Book Review: Trusting Doubt

(Author’s Note: The following review was solicited and is written in accordance with this site’s policy for such reviews.)

Summary: An outstanding analysis of the flaws of evangelical Christianity, written from an insider’s perspective by a former believer. My only complaint is that I wish she’d provided more information about what the next step is!

Although there are lots of atheist books that present a compelling case for atheism or against religion, there are relatively few that I’d recommend giving to a staunch believer as a means of convincing them. It takes more than a strong command of the facts to achieve that difficult goal; it takes a special kind of deft touch, one that makes an airtight case with passion, but without rhetoric that will only cause them to dismiss the author as an angry atheist. Valerie Tarico‘s book Trusting Doubt, I’m pleased to say, is one of the few books I’ve found that meet that standard.

Tarico herself is an ex-evangelical, a graduate of the private Christian university Wheaton College. As she recounts in this interview on Debunking Christianity, she spent most of her life immersed in the culture of evangelical Christianity, fervently believing, following all the rules and rituals, preaching to nonbelievers. But she wrestled with persistent doubts throughout her teenage and college years, in addition to struggling with depression and an eating disorder that her faith couldn’t heal, as she’d been taught it would be able to. It was around the time she got a graduate degree in counseling psychology that these doubts could no longer be quieted, and she finally walked away and found the peace and freedom of becoming an atheist. Trusting Doubt is her account of what drove her away from faith.

Throughout the book, Tarico shows an impressive command of her subject material, and covers so many areas it’s almost impossible not to learn something. There’s an account how the Bible came to be, both the Old and New Testaments: how stories like the flood or the exodus were drawn from Babylonian folk tales and Canaanite religious texts, and how rabbinical and church councils decided which books to put into the canon and which to leave out. She contrasts the critical-historical method of scholars with modern evangelical “Bibliolatry” (p.31), worshipping the Bible as a contextless monolith, rather than learning about the twists and turns of the human process by which it came into being.

Following this, Tarico presents a list of biblical stories that contradict science, history, or each other, as well as a list of biblical broken promises and false prophecies. She shows how the Bible encourages prejudice, promoting the racist “chosen people” mythology or commanding the unjust treatment of women. Interspersed with these, she gives some telling quotes from the Christian songs, preachers, and apologists she grew up learning from on how to deal with these difficulties, such as this advice from the apologist Gleason Archer: “Be fully persuaded that an adequate explanation exists, even if you have not yet found it” (p.44).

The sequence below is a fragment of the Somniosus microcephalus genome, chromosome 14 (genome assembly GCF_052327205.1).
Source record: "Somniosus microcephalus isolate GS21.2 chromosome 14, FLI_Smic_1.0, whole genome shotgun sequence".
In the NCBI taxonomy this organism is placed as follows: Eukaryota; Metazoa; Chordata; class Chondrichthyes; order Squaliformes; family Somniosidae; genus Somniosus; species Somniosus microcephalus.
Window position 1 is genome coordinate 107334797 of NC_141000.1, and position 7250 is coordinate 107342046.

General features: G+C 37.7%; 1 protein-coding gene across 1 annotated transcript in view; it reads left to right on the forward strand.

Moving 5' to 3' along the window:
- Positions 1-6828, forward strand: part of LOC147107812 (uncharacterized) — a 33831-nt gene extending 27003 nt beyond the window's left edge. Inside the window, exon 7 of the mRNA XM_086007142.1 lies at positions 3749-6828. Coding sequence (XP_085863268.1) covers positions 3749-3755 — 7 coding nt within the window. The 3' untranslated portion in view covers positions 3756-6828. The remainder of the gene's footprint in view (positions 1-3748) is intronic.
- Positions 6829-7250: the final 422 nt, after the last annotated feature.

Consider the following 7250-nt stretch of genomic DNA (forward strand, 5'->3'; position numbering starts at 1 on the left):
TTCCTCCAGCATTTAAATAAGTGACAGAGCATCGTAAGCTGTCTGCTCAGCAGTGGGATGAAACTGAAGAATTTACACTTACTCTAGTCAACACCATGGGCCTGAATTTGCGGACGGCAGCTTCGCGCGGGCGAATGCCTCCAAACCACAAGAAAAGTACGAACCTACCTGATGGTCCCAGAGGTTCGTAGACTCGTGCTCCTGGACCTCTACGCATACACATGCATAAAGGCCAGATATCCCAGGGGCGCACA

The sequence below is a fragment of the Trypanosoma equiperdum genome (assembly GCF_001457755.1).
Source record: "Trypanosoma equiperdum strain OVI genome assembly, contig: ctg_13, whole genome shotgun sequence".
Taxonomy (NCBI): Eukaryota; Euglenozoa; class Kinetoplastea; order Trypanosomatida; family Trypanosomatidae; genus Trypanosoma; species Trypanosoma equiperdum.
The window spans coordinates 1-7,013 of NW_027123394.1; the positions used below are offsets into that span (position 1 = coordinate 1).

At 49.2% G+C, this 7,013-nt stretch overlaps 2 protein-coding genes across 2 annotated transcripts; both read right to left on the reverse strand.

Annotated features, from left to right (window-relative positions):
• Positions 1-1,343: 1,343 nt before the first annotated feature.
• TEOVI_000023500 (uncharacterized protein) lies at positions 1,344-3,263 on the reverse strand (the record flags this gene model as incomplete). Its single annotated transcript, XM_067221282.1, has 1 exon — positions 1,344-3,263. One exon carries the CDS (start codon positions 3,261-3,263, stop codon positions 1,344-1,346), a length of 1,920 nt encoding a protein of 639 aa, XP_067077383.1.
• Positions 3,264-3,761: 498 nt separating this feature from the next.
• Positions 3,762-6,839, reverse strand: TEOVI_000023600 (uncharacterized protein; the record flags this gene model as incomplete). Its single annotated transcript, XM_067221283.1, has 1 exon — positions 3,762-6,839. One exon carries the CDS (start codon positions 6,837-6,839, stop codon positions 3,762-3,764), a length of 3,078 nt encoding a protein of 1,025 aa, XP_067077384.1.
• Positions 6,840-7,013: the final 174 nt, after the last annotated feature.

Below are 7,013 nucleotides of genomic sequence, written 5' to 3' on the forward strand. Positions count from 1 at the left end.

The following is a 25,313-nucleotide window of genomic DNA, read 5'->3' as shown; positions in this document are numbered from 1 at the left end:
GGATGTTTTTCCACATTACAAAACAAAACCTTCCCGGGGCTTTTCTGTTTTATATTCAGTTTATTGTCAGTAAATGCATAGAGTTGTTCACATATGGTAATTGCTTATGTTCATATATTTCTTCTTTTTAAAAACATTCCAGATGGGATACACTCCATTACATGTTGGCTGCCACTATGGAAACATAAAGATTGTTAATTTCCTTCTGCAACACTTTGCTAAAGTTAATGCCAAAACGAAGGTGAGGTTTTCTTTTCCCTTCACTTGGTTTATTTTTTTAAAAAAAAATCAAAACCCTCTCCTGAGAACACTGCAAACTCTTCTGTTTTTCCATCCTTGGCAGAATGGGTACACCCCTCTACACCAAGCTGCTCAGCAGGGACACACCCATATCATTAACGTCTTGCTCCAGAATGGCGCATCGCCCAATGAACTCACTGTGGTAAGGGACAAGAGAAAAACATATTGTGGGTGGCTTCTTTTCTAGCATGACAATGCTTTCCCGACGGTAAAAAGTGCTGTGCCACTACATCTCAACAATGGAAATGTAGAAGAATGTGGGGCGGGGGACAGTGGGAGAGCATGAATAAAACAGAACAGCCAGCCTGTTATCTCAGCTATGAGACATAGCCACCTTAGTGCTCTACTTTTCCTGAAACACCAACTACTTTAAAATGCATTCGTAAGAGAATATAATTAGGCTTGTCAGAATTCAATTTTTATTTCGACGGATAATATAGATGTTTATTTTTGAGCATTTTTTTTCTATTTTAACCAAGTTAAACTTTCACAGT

There are also philosophical sections, critically analyzing the problem of evil and the idea of redemption by blood sacrifice. She discusses whether it’s fair to make salvation dependent on a person’s time and place of birth, and how religion is unnecessary for morality and how humans have a basic set of moral principles built in. She discusses the bloodshed throughout history in God’s name, and the political oppression that’s still going on, with a telling observation about the evangelical persecution complex: “When we see ourselves as victims, we cannot see ourselves as victimizers” (p.190). But one of the standout chapters was a superb analysis of religion from the memetic perspective, discussing the characteristics that make a meme successful regardless of its truth value – and then showing that evangelical Christianity embodies all of them!

If I have one complaint about this book, it’s that it ends too abruptly. Tarico presents such a sympathetic and articulate case against evangelicalism, I wish she’d spent more time talking about the alternatives, so that people who read her book and come away convinced will have some idea of what the next step is. She clearly holds to a humanist perspective now, and the book would have benefited greatly from a chapter or two summarizing the principles of this view and comparing it with the one she once held. But it’s that insider perspective, the sense of having been there and done that, that makes this book so potent and so difficult to dismiss.

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About Adam Lee

Adam Lee is an atheist writer and speaker living in New York City. His new novel, Arc of Fire, is available in paperback and e-book. Read his full bio, or follow him on Twitter.


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